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Why Revlon More Than Doubled This Week

What happened

Showing there is no stock so distressed that meme stock traders won't pile into it, shares of Revlon (NYSE: REV) rocketed 113.1% higher this week compared to where they closed last Friday, according to data from S&P Global Market Intelligence, after the cosmetics giant filed for bankruptcy.

Traders on Reddit see parallels with another big bankruptcy, Hertz Global Holdings (NASDAQ: HTZ). The car rental outfit's stock plunged to $0.56 per share upon its bankruptcy filing, but subsequently soared 1,000% within just a few weeks. And because there are very few Revlon shares to trade, but over one-third of them are sold short, traders are looking to ignite a massive short squeeze.

Image source: Getty Images.

So what

Revlon has been around for nearly a century, meaning it's gone through recessions, wars, depressions, and pandemics, but current economic conditions were a perfect storm of calamity for the cosmetics company. Supply chain snarls put key ingredients in short supply and inflation battered it about the head, which, when combined with labor shortages, conspired to make it impossible to continue.

By filing for a Chapter 11 bankruptcy, Revlon will be able to get the breathing space necessary to repay its creditors the $3.3 billion in debt it owes while continuing to operate.

It's because Revlon owns well-known brands such as Elizabeth Arden, Almay, and Cutex, not to mention the Revlon name, that traders see a very good possibility for a rebirth.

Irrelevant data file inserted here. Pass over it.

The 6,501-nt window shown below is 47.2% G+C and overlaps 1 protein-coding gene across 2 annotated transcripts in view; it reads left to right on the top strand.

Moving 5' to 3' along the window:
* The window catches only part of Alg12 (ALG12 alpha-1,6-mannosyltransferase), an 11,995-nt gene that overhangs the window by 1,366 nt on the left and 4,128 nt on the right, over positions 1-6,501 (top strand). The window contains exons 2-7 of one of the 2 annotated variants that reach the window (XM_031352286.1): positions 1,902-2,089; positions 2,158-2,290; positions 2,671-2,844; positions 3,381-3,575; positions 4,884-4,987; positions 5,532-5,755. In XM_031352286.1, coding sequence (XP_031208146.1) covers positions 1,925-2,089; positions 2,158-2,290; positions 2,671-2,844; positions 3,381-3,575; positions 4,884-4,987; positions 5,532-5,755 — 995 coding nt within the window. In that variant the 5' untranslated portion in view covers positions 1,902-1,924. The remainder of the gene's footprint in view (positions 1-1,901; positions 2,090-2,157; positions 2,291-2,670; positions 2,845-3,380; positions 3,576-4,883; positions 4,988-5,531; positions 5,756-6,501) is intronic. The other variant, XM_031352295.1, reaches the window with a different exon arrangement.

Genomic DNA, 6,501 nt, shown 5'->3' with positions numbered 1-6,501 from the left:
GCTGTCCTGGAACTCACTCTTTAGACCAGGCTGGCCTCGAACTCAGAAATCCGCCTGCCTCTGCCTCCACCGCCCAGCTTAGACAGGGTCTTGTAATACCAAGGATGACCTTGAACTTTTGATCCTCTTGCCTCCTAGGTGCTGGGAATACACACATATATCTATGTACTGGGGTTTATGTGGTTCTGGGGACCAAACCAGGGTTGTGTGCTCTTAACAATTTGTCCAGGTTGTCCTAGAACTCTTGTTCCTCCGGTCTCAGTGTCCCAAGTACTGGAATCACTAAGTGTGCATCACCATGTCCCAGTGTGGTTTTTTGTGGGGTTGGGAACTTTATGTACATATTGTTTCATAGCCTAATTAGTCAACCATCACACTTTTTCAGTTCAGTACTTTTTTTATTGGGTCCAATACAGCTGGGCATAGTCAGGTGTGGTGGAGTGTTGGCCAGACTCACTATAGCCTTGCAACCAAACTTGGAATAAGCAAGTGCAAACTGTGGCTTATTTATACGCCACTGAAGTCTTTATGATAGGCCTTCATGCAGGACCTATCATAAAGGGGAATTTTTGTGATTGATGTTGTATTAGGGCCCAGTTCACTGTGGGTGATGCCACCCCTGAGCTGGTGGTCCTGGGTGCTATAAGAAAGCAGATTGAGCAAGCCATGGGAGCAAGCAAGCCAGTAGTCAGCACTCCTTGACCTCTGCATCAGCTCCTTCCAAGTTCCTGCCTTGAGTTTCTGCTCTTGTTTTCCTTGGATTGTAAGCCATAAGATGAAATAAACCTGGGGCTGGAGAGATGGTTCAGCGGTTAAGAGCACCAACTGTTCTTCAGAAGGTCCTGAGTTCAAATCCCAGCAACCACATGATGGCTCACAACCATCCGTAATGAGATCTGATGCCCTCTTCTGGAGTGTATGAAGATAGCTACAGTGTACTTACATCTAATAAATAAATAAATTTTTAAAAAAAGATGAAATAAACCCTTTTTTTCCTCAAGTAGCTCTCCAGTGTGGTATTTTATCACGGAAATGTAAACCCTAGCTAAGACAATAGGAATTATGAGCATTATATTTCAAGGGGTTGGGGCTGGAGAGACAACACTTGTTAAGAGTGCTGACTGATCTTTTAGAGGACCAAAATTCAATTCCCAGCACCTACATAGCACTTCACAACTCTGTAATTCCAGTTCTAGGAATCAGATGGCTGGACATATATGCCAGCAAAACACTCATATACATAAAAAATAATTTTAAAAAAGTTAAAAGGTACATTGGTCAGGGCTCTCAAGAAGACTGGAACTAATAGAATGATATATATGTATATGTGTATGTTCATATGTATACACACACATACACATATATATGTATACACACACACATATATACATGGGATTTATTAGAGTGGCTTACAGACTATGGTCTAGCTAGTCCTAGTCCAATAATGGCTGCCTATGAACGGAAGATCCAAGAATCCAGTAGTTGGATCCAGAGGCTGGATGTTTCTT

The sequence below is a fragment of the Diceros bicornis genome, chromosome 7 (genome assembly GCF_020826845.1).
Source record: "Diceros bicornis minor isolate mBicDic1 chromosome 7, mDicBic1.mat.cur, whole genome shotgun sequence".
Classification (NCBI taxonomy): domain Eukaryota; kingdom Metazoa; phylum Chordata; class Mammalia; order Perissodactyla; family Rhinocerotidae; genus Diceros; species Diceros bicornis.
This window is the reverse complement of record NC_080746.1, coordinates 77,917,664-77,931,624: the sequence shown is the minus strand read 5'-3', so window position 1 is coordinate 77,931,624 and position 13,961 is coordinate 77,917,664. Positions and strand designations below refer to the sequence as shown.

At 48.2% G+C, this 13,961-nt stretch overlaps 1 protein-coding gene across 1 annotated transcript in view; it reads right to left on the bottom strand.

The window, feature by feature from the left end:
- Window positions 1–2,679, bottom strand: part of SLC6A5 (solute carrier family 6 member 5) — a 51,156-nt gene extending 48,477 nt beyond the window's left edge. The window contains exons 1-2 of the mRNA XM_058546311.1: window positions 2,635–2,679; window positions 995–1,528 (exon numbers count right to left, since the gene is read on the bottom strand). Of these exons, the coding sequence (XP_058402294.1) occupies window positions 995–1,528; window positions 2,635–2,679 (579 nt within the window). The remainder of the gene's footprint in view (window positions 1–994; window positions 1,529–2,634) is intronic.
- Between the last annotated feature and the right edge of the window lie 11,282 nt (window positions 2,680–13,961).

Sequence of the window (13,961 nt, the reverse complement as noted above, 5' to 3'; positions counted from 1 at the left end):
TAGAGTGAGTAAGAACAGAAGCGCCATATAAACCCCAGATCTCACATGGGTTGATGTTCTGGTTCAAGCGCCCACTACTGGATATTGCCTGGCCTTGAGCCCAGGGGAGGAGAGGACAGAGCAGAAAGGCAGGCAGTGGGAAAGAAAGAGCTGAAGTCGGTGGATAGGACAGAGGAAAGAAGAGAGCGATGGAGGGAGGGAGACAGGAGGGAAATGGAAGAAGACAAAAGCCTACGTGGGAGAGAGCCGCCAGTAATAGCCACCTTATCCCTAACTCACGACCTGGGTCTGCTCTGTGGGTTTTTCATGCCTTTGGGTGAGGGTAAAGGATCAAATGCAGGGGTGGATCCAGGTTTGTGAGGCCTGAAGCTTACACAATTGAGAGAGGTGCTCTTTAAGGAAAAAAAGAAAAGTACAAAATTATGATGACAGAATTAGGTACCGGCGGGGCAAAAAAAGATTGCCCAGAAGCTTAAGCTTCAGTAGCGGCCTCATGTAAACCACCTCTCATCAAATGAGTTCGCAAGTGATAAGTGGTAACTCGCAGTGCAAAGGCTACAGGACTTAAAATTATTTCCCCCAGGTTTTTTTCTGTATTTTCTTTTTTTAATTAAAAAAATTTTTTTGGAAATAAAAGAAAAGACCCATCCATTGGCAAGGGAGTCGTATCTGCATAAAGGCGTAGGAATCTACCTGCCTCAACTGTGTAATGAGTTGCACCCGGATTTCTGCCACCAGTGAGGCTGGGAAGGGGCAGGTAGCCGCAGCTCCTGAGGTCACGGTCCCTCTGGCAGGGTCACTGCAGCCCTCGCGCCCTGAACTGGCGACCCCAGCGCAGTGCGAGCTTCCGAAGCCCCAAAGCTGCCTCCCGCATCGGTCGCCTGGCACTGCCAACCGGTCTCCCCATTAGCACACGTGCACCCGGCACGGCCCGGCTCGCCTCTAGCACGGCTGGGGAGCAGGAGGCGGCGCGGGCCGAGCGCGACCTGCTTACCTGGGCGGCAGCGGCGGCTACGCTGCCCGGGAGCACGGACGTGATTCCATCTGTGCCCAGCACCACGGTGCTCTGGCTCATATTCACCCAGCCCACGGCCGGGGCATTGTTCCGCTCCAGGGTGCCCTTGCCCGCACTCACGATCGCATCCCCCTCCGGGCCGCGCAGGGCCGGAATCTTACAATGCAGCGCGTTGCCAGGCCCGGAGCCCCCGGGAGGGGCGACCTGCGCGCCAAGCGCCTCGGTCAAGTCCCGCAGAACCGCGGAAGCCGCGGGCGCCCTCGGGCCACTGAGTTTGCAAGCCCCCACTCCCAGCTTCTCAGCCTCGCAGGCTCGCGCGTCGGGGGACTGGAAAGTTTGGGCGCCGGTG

Now what

There are more than 54 million Revlon shares outstanding and chairman Ron Perelman owns 85% of them, or some 46 million shares. That leaves precious few available for retail investors, particularly with anywhere from 33% to 37% of them (depending upon who's counting) sold short.

By buying up the stock of the bankrupt business, traders are looking for a turnaround similar to what occurred with Hertz, which was able to pay off its bondholders in full and resume business in a more favorable market.

However, Barron's contends the situations are not similar, as Revlon's bonds are trading at literal pennies on the dollar, suggesting a high degree of pessimism among bondholders that they will recoup their money.

The so-called Lipstick Effect, in which cosmetics companies shine during economic downturns because consumers allow themselves to spend on affordable luxuries, doesn't seem to be at play here. And Revlon's sudden surge may really just be putting lipstick on a pig.

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Rich Duprey has no position in any of the stocks mentioned. The Motley Fool has no position in any of the stocks mentioned. The Motley Fool has a disclosure policy.


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